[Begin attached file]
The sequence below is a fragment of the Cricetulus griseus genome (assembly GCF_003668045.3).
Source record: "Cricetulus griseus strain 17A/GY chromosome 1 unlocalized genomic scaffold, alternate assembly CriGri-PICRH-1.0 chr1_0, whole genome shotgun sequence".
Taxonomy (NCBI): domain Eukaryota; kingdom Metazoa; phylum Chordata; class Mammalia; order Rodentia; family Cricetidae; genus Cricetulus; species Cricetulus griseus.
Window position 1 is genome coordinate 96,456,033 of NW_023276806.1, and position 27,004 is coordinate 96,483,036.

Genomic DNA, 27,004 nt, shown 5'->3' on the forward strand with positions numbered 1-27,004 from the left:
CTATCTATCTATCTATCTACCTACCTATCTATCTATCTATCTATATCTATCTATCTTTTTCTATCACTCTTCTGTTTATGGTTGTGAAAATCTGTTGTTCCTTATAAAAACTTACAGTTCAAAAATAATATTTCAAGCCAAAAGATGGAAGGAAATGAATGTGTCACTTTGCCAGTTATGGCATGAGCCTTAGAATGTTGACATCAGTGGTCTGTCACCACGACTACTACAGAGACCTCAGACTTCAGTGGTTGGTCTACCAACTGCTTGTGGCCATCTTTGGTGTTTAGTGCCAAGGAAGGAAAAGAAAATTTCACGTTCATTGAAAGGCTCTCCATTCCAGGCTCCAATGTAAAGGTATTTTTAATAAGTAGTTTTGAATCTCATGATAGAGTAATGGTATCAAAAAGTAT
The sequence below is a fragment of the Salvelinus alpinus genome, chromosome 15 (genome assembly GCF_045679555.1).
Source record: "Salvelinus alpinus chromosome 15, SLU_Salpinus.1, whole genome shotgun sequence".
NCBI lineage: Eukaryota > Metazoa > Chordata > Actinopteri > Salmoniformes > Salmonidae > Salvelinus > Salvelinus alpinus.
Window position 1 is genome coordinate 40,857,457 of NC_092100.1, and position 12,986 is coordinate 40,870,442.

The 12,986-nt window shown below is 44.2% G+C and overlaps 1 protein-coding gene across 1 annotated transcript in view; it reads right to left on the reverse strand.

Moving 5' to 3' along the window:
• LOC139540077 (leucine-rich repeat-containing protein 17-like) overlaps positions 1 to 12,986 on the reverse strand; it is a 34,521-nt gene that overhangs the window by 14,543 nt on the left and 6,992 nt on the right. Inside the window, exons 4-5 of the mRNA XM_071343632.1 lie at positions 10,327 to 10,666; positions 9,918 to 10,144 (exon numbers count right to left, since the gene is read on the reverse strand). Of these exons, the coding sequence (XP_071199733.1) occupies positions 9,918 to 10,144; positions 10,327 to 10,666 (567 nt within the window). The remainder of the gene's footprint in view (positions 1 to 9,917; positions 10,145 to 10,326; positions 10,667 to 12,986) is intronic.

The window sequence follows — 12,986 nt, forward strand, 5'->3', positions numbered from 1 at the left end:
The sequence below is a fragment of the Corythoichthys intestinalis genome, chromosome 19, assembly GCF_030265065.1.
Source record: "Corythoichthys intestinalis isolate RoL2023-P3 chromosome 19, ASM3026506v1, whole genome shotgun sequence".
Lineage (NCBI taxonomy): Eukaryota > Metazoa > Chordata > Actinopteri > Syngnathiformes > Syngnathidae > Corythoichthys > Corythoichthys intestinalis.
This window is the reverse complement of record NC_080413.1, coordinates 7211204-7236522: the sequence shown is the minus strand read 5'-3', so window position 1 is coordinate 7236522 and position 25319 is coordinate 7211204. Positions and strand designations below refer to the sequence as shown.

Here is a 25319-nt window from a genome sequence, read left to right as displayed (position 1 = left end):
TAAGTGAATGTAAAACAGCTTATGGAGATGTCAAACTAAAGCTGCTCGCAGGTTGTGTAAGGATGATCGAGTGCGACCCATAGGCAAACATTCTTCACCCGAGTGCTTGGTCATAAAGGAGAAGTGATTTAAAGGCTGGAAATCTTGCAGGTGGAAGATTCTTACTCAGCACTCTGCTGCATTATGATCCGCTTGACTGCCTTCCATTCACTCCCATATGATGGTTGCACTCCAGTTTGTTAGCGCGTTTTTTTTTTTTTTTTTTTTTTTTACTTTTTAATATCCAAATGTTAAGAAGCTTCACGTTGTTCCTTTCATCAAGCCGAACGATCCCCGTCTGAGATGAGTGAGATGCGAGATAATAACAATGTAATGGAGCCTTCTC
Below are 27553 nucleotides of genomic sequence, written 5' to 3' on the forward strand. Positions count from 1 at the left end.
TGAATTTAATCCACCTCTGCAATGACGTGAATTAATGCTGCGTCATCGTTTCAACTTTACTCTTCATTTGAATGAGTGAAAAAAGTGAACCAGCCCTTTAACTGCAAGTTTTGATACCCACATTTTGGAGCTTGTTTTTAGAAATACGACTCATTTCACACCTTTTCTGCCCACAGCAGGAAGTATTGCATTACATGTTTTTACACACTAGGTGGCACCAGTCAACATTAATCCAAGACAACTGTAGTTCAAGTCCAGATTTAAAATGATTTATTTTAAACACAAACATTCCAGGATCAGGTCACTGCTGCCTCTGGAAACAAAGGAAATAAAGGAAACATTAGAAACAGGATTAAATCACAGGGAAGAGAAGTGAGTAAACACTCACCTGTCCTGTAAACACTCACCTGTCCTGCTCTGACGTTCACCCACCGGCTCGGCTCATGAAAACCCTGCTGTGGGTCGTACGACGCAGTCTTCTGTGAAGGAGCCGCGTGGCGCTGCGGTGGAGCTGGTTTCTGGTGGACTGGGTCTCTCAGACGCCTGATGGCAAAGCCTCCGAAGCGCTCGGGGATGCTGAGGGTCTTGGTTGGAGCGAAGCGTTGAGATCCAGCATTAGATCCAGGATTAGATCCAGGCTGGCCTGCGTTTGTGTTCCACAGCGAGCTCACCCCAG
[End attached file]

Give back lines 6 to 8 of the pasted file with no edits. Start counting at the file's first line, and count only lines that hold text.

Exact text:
CTATCTATCTATCTATCTACCTACCTATCTATCTATCTATCTATATCTATCTATCTTTTTCTATCACTCTTCTGTTTATGGTTGTGAAAATCTGTTGTTCCTTATAAAAACTTACAGTTCAAAAATAATATTTCAAGCCAAAAGATGGAAGGAAATGAATGTGTCACTTTGCCAGTTATGGCATGAGCCTTAGAATGTTGACATCAGTGGTCTGTCACCACGACTACTACAGAGACCTCAGACTTCAGTGGTTGGTCTACCAACTGCTTGTGGCCATCTTTGGTGTTTAGTGCCAAGGAAGGAAAAGAAAATTTCACGTTCATTGAAAGGCTCTCCATTCCAGGCTCCAATGTAAAGGTATTTTTAATAAGTAGTTTTGAATCTCATGATAGAGTAATGGTATCAAAAAGTAT
The sequence below is a fragment of the Salvelinus alpinus genome, chromosome 15 (genome assembly GCF_045679555.1).
Source record: "Salvelinus alpinus chromosome 15, SLU_Salpinus.1, whole genome shotgun sequence".